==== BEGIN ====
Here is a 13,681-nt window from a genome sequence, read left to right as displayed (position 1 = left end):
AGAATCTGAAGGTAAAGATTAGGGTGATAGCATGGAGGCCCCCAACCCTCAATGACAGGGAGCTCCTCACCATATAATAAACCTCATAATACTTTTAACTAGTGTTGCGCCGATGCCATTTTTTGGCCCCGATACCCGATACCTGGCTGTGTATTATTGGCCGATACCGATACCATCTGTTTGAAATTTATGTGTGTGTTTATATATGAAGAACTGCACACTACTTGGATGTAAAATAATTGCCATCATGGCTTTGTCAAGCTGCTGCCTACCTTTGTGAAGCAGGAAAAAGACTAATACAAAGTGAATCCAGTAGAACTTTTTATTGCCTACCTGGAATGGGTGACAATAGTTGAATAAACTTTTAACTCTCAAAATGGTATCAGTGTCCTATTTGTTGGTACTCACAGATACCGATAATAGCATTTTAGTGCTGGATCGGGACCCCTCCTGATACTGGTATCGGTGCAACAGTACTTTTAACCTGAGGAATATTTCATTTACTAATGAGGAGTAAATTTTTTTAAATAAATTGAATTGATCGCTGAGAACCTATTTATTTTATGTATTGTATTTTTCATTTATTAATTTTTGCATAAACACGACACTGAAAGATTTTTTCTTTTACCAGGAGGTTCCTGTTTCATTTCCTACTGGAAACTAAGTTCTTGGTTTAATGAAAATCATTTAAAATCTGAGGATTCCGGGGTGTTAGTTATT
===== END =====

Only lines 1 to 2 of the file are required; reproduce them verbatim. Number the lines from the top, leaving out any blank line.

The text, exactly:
Here is a 13,681-nt window from a genome sequence, read left to right as displayed (position 1 = left end):
AGAATCTGAAGGTAAAGATTAGGGTGATAGCATGGAGGCCCCCAACCCTCAATGACAGGGAGCTCCTCACCATATAATAAACCTCATAATACTTTTAACTAGTGTTGCGCCGATGCCATTTTTTGGCCCCGATACCCGATACCTGGCTGTGTATTATTGGCCGATACCGATACCATCTGTTTGAAATTTATGTGTGTGTTTATATATGAAGAACTGCACACTACTTGGATGTAAAATAATTGCCATCATGGCTTTGTCAAGCTGCTGCCTACCTTTGTGAAGCAGGAAAAAGACTAATACAAAGTGAATCCAGTAGAACTTTTTATTGCCTACCTGGAATGGGTGACAATAGTTGAATAAACTTTTAACTCTCAAAATGGTATCAGTGTCCTATTTGTTGGTACTCACAGATACCGATAATAGCATTTTAGTGCTGGATCGGGACCCCTCCTGATACTGGTATCGGTGCAACAGTACTTTTAACCTGAGGAATATTTCATTTACTAATGAGGAGTAAATTTTTTTAAATAAATTGAATTGATCGCTGAGAACCTATTTATTTTATGTATTGTATTTTTCATTTATTAATTTTTGCATAAACACGACACTGAAAGATTTTTTCTTTTACCAGGAGGTTCCTGTTTCATTTCCTACTGGAAACTAAGTTCTTGGTTTAATGAAAATCATTTAAAATCTGAGGATTCCGGGGTGTTAGTTATT